This brings up two primary issues:
- The reader or researchers’ experience of your content
- The search engine optimization for that content in multiple languages
Fundamentally, both of these issues are about data structuring. But the execution of an optimal user experience can be tricky; we’ve seen vendor websites where the page content was optimized for readers’ language, but the navigation was still in English.
Fortunately, it is possible to fix these problems, or even to work around them under a solution can be brought online. For one of our clients, whose site has fairly poor language optimization, we’ve added more calls to action to contact sales. That way, even if a buyer is looking at product data in the wrong language, we can make it easy for them to learn about the product – in their own language – almost instantly.
Optimizing multilingual content for search engines is a bit more complex. Here are some of the best practices we recommend:
- Keep the content for each language on separate web addresses. I.e., don’t mix languages on the same web page.
- Avoid side-by-side language translations.
- Consider cross-linking each language version of a page.
- Use robots.txt to block search engines from crawling automatically translated pages on your site.
- If the content is identical or very similar across regional web pages – such as English variation content on a German website – utilize the rel-canonical tag to alert Google to the preferred destination.
B2B marketers will also need to focus on their site’s structure, so content can be served to the right person in the right language. The chart below, borrowed from Google support pages, outlines how to best achieve this:
Content marketing best practices continue to be important.
This is another effect of self-guided B2B buyers’ journeys; now that content supports so much of the sales process, it’s critical for B2B marketers to develop the right content so it can be shown to the right person at the right time.
Here are the types of content B2B marketers tend to use the most, per research from The Content Marketing Institute and Marketing Profs.
And here are the distribution channels marketers have used the most.
Note how social media has finally beaten out email as B2B marketers’ primary distribution channel, if only by 2%. Social media, email, and the company’s website are clearly the leaders when it comes to distribution. No other channels come close.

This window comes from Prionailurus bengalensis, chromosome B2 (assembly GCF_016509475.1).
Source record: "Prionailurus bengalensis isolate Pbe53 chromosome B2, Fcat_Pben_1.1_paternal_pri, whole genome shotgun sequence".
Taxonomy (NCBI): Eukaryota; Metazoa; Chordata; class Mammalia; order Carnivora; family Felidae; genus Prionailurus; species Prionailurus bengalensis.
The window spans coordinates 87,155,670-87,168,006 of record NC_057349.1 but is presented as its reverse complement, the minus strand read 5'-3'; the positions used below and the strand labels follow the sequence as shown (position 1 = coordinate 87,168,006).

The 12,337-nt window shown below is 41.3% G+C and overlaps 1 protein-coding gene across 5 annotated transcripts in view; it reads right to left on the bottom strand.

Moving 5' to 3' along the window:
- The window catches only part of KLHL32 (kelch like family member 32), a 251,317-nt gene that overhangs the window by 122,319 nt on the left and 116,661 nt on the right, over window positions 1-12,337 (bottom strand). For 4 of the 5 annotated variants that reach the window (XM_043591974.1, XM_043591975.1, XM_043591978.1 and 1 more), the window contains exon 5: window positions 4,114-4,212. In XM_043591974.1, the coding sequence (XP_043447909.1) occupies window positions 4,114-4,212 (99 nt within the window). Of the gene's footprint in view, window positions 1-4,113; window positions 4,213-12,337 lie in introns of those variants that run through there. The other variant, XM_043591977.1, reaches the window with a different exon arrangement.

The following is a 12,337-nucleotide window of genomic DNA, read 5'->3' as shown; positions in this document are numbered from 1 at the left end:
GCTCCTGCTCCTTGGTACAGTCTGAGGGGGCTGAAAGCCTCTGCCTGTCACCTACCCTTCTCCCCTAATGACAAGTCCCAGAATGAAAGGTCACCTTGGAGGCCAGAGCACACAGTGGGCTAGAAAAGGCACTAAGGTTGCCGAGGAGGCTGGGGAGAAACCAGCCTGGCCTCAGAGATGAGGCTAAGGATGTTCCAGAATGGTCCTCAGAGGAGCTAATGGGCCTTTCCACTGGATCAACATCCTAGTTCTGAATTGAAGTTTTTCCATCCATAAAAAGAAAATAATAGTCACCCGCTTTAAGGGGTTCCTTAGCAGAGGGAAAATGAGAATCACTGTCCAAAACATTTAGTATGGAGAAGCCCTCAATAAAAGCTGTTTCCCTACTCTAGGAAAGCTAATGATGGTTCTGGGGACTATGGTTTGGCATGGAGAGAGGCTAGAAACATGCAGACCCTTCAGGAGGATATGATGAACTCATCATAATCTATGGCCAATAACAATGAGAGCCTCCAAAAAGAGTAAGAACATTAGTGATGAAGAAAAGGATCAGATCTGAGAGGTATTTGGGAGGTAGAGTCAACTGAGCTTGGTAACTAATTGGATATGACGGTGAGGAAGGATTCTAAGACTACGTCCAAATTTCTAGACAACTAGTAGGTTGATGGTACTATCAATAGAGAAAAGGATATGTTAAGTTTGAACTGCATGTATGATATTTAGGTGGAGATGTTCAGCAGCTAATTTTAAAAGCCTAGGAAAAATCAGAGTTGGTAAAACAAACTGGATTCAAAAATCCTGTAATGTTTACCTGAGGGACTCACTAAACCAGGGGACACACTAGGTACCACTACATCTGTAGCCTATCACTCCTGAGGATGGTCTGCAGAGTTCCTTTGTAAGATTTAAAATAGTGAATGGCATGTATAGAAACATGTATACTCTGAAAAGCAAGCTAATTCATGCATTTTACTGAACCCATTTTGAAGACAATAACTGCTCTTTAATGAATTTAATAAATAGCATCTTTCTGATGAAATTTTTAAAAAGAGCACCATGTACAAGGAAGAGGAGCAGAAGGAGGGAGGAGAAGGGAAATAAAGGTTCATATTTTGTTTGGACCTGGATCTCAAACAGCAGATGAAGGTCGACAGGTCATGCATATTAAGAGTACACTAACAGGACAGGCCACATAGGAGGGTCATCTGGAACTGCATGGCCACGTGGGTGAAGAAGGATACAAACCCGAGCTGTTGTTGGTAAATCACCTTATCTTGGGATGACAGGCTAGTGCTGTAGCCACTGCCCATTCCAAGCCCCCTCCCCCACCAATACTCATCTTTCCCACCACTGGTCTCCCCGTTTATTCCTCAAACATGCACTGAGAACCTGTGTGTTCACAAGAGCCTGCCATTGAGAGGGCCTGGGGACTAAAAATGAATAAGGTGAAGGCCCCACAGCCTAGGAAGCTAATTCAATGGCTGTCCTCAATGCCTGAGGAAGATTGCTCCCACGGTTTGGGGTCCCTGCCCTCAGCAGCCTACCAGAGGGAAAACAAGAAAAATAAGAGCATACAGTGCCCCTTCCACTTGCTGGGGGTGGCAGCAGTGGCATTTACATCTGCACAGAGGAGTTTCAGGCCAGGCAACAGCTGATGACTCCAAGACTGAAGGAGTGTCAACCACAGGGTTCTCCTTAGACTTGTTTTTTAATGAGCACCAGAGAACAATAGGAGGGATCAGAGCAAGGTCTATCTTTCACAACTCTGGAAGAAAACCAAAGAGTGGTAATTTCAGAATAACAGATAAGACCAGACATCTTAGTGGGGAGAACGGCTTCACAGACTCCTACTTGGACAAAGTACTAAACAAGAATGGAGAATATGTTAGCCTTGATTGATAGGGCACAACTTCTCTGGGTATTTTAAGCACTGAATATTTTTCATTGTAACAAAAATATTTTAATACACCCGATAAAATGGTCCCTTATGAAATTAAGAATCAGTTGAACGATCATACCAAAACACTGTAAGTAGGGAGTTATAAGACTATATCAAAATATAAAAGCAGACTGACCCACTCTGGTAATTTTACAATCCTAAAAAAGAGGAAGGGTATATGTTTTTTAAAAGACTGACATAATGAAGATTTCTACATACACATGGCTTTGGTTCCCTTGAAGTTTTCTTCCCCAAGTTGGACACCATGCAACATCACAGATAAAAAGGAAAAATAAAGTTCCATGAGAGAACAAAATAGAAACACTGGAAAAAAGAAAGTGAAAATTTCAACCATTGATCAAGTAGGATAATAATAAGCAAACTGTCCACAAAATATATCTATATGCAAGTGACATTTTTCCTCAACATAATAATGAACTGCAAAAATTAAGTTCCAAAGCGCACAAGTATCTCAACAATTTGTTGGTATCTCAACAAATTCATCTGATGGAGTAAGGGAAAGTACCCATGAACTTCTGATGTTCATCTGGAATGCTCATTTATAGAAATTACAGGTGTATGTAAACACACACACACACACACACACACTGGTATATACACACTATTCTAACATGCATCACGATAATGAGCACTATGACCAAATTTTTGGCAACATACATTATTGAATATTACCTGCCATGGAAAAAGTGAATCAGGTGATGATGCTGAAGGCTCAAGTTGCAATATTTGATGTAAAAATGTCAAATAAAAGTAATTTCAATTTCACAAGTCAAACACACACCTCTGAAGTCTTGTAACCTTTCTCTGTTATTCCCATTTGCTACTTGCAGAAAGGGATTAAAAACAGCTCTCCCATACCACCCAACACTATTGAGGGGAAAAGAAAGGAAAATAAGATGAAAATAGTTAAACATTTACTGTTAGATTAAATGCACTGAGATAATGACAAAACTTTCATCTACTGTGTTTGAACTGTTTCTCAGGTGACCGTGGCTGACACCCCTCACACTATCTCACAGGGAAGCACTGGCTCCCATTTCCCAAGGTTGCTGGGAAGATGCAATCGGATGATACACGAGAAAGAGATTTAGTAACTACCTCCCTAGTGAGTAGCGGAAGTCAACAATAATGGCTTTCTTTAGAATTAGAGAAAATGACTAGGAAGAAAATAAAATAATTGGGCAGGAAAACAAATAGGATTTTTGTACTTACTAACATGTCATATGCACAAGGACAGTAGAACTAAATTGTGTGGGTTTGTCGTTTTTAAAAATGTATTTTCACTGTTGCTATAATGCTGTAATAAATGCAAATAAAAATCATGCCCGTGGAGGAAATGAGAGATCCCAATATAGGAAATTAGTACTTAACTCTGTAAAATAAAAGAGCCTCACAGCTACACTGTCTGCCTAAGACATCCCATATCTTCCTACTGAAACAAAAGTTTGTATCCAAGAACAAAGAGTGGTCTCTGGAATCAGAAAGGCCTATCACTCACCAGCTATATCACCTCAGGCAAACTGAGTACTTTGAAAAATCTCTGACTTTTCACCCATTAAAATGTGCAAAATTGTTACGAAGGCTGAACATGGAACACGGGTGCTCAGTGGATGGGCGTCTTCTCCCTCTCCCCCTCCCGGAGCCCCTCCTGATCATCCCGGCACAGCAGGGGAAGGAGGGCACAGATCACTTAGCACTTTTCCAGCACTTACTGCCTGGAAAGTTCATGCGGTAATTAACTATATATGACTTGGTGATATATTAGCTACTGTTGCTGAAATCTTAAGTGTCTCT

Successful B2B Marketers Measure Performance.
This isn’t a new trend for 2021, but it has become more prominent recently. If you remember hack even a couple of years ago, most marketers could not yet tie revenue directly back to their social media work, or even to their content marketing. That’s changed a lot, though marketing attribution is still a challenge for most firms.
What B2B marketers measure is also important. The metrics shown in the chart below are currently used the most for content marketing.
Measurement is especially important – and complex – for marketers who manage accounts globally. What works well in one country or region may not perform nearly as well in another. So not only do global digital marketing campaigns have to be tracked, but they need to be tracked by region and/or country.
This can create some headaches (IP addresses don’t always exactly reflect where users truly are), but there are ways to make it work. Even free tools like Google Analytics and Google Search Console have impressive capabilities and are often enough to accurately track results.
The Effects of COVID-19 Will Linger.
Our last point reflects a new condition in B2B marketing, one that most of us are still trying to figure out completely. COVID-19 was the single greatest factor shaping 2020, and its effects will continue well into 2021 if not beyond. Those effects absolutely seeped into online behaviors, including how B2B marketers can connect to their customers during the pandemic.
Here are some of the changes COVID-19 has brought to the online space, according to recent research:
- 43% spending longer on social media
- 42% spending longer on messaging services
- 36% spending more time on mobile apps
Of course, none of that reflects the economic consequences of COVID-19, which are still unfolding. Some industries have been left almost untouched economically, while others, like travel, have been devastated. We’ll see how things shake out in 2021. It’s possible that once the vaccine is distributed, there could be a substantial burst of economic activity.
B2B Global Digital Marketing in 2021 and Beyond
B2B marketing is constantly evolving. That’s what makes it so challenging, and so interesting. B2B marketers have to be constantly learning – learning new technologies, learning new B2B marketing strategies, learning from their own data so they can adjust their campaigns. In this sense, 2021 won’t be any different than any prior year.